How it works

How can you get the full value of your business when you sell to your employees, at no cost to them personally?

With an Employee Ownership Trust.

Photo women sit at table in storage room with a laptop

There are 5 parties
to any EO transaction:



The current owner of the business is the seller.  That individual (or group) shareholder has the sole authority to choose who will buy the company.


The Buyer/
The Trust

For the employees to become owners, an Employee Ownership Trust must be formed. This Trust allows employees to own the shares as a group in a tax-effective way, without requiring individual employees to purchase and manage them. The Trust becomes the purchaser and manages the responsibilities of ownership on behalf of the employees.



The corporation is the thing being sold. It will provide the cash flow to service the buyout debt, and later to generate profit and company growth.



The employees are the ultimate beneficiaries of the corporation's profit and value. The structure of the Trust determines how and when employees benefit — through annual disbursements, long-term share value increases, or a combination of the two.



Since employee owners do not bring their own equity to the purchase of the company, employee ownership transitions are 100% debt financed. Bank financing is essential to make these transactions possible.

Flowchart of a saleFlowchart of a sale

This image is an example only.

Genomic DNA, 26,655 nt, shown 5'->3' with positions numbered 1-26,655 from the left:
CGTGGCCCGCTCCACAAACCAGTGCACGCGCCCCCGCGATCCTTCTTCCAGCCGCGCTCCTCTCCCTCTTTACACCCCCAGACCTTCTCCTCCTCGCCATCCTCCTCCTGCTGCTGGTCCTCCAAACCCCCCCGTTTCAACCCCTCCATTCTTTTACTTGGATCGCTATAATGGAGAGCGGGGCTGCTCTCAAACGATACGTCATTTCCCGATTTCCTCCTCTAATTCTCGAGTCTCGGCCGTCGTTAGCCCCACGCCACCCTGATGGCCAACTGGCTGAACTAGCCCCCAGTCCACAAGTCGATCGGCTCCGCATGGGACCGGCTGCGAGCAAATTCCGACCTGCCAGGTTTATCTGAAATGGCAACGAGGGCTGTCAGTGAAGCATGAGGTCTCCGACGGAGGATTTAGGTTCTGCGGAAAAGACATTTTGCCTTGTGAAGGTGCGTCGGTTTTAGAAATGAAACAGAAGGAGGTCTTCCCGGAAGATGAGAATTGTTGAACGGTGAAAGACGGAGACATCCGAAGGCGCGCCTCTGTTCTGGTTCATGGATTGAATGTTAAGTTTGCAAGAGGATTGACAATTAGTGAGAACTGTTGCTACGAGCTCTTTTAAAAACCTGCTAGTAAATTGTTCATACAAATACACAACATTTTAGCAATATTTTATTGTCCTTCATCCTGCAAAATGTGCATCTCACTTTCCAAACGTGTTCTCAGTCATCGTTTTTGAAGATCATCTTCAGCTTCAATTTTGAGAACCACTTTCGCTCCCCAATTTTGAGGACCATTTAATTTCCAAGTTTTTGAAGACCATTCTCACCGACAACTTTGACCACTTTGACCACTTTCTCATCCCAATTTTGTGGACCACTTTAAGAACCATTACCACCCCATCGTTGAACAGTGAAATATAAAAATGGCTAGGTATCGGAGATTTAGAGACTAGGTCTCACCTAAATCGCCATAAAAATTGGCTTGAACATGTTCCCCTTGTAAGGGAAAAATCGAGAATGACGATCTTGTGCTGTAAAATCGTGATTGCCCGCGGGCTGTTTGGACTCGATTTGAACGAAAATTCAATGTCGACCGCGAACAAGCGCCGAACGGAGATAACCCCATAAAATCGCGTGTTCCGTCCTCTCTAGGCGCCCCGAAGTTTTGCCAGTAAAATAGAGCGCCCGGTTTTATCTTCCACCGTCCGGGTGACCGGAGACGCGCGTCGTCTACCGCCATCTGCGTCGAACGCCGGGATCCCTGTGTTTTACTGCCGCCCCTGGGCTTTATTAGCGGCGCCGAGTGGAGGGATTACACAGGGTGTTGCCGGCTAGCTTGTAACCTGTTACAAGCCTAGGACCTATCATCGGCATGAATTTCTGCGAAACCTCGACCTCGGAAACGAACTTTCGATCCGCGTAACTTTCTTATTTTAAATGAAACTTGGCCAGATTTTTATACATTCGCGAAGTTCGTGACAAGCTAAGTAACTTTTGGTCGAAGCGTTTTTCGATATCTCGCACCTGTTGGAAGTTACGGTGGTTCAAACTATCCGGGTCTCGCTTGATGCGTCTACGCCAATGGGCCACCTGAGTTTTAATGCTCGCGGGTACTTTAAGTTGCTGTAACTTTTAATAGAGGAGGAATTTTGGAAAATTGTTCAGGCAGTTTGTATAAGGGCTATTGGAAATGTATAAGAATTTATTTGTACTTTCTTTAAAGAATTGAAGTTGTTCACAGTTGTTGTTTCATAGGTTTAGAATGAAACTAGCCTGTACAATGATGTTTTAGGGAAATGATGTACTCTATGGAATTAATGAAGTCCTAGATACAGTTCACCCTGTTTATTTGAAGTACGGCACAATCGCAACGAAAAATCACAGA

Anatomy of an EO Sale

EO sales are financed 100% by debt and company cash.
At the time of the transaction, the seller will receive the amount of the bank loan issued for the transaction and any cash built up in the company for the buyout. The remaining amount will be financed by a “seller’s note”. This is a loan from the seller, to be paid out over a period of time.
The majority of company stock is sold to the EOT, on behalf of all employees.
In the case of a hybrid model, some stock may also be sold directly to select employees.
Sellers can choose to retain a minority equity position at the time of sale. This allows sellers to participate in the growth of the value of company shares while they wait to be fully paid out.

If you are considering selling your business to your employees and want to understand the intricacies involved,
let’s talk.

EO transactions are complex and require knowledgeable advisors.

We are the experts in Canada’s EOT legislation — because we helped build it.

We are uniquely positioned to successfully transition your company to an employee-owned business.

Stay informed about EOTs in Canada. Subscribe to our newsletter.

Thank you! Your submission has been received!
Oops! Something went wrong while submitting the form.